The tension between metro Atlanta and the rest of the state has traditionally been between the City of Atlanta and rural Georgia, but increasingly, suburban counties, and especially the outer ring counties around Atlanta, will hold the balance of economic and political power in the state unless the trends of the last 20 years shift significantly in the next decade.

The new battleground is not between rural and urban Georgia, but a fight by the fast growing outer ring counties around Atlanta to obtain both the respect, which they believe is currently lacking, and the political power to shift rules and laws in their favor.

Sunday, November 25, 2018

Georgia’s largest counties post solid employment gains but wages continue to lag nation


Employment grew in 9 of Georgia’s 10 largest counties from June 2017 to June 2018, according to newly released information from the U.S. Bureau of Labor Statistics.

Statewide, Georgia added 87,732 jobs, an increase of nearly 2% compared to the nation’s growth of 1.5%. Combined, the 9 largest counties accounted for a net addition of 43,440 new jobs.  The state’s 9 largest counties accounted for almost half of the state’s new jobs with the other half coming from the state’s remaining 150 counties. (Georgia has a total of 159 counties, more than any state with the exception of Texas.)

While employment in the state outpaced the nation for the 12 months ending in June, average weekly wages continued lag the national average as the state adds more jobs but at lower wages.

As of the second quarter of 2018, the average weekly wage in Georgia was $979, 7% below the national average of $1,055. Over the past year, weekly wages in Georgia grew by 2.2% compared to national wage growth of 3.3%.

Employment Changes June 2017 to June 2018

Fulton County (part of the Atlanta, Georgia Metropolitan Statistical Area) recorded the largest numerical job increase (20,620), while Hall County (which constitutes the Gainesville, Georgia MSA) showed the largest percentage increase (2.6%) over the year.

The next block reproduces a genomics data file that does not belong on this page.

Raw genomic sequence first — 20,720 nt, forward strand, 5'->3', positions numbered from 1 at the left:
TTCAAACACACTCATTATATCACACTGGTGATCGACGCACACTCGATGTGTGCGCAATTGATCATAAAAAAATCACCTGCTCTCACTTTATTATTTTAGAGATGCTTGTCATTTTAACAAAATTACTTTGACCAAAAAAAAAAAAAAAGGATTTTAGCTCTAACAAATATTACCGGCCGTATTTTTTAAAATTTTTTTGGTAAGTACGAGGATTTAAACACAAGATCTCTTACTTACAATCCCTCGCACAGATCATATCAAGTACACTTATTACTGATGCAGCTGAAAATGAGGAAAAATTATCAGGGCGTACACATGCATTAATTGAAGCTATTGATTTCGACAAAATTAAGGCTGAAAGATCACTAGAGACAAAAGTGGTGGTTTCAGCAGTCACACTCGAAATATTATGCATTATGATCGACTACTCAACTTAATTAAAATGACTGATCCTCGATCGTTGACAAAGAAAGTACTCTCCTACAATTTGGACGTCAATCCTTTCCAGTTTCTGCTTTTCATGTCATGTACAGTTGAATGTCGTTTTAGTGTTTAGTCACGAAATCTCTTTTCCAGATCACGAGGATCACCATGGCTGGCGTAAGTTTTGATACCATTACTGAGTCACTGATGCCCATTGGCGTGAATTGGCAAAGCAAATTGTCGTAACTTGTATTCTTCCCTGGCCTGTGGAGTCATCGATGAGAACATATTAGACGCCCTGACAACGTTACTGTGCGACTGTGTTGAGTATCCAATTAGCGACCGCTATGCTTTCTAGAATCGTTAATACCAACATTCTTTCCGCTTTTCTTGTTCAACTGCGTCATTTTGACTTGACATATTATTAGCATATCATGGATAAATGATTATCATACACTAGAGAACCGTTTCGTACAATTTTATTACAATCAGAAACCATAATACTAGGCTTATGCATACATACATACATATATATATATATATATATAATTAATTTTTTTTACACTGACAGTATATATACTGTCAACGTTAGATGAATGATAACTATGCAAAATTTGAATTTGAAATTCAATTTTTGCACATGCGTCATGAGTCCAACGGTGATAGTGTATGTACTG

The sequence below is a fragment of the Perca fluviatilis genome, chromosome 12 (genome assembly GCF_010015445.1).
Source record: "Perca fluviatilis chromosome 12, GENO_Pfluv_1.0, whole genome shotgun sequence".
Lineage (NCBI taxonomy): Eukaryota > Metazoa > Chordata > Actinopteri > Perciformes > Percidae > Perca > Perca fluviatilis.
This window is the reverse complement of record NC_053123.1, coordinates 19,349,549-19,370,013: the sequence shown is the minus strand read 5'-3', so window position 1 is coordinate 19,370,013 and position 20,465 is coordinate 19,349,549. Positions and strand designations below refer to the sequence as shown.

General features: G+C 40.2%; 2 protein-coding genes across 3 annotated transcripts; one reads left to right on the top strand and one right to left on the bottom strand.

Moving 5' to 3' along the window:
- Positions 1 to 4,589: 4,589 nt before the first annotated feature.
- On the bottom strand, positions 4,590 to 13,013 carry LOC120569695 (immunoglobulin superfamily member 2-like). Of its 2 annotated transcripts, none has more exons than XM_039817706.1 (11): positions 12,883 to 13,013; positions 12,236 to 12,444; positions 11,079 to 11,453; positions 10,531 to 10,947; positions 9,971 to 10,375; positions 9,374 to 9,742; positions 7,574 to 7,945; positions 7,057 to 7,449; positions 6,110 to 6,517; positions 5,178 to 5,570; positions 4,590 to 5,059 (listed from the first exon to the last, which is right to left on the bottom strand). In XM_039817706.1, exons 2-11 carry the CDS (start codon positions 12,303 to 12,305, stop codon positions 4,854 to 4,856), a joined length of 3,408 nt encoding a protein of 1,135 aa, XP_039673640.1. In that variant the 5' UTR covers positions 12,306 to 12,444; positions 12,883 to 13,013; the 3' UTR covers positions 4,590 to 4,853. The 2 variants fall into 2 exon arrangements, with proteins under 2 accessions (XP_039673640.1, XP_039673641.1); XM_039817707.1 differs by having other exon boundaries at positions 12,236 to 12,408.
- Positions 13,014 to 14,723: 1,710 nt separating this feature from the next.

Of the 10 largest counties in the state, only Bibb County (part of the Macon, Georgia MSA) reported stagnant employment. Two counties showed employment growth of less than 1% over the year with Clayton County (part of the Atlanta, Georgia MSA) growing by only 615 jobs, while employment in Richmond County (part of the Augusta, Georgia MSA) increased by only 551 jobs.



10-year Employment Changes

Over the past 10 years, employment growth in Georgia has outpaced the nation. From June 2008 to June 2018, Georgia added 382,194 new jobs, an increase of 9.4% compared to the national increase of 7.9%.

Job growth has been concentrated in 8 of the 10 largest counties, which accounted for an increase of 266,057 jobs over the decade, or more than two-thirds of the state’s total job growth. As of June 2018, those 8 counties accounted for 53% of total employment in the state, up from 51% in June 2008.

Employment increases in the 8 counties over the decade ranged from 17.9% for Fulton County to 1% for DeKalb County (part of the Atlanta, Georgia MSA).

Declines occurred in the middle Georgia counties of Bibb, which lost 2,994 jobs over the decade, as well as Muscogee (part of the Columbus, Georgia MSA), which suffered a net loss of 1,767 jobs.

Changes in Average Weekly Wage June 2017 to June 2018

Fulton County continued to report the highest average weekly wage among the state’s largest counties at $1,353 per week, an increase of 1.8% over the year. Clayton County showed the greatest percentage increase with average weekly wages rising by 5.5%.

Cobb County (part of the Atlanta, Georgia MSA) recorded the only average weekly wage decline over the 12 months, dropping an average of $3 to $1,067 per week.



10-year Wage Growth

Georgia wages, already below the national average in 2008, continued to grow slower than the nation over the past decade. From the second quarter of 2008 to the second quarter of 2018, average weekly wages in Georgia rose 24.6% compared to a national increase of 25.4%.

All 10 of the largest counties in the state showed wage increases over the decade with both Clayton and Hall counties showing percentage growth above the national average. Ten-year average wage growth in the counties ranged from 33.8% for Clayton County to 15.6% in Gwinnett County (part of the Atlanta, Georgia MSA).

As of the second quarter of 2018, Muscogee County recorded the lowest average weekly wage among the 10 largest counties in the state at $797, more than 18% below the state’s average and more than 24% below the national average.

Data in this report comes from the U.S. Bureau of Labor Statistics' Quarterly Census of Employment and Wages (QCEW) program. More information is available at https://www.bls.gov/cew/.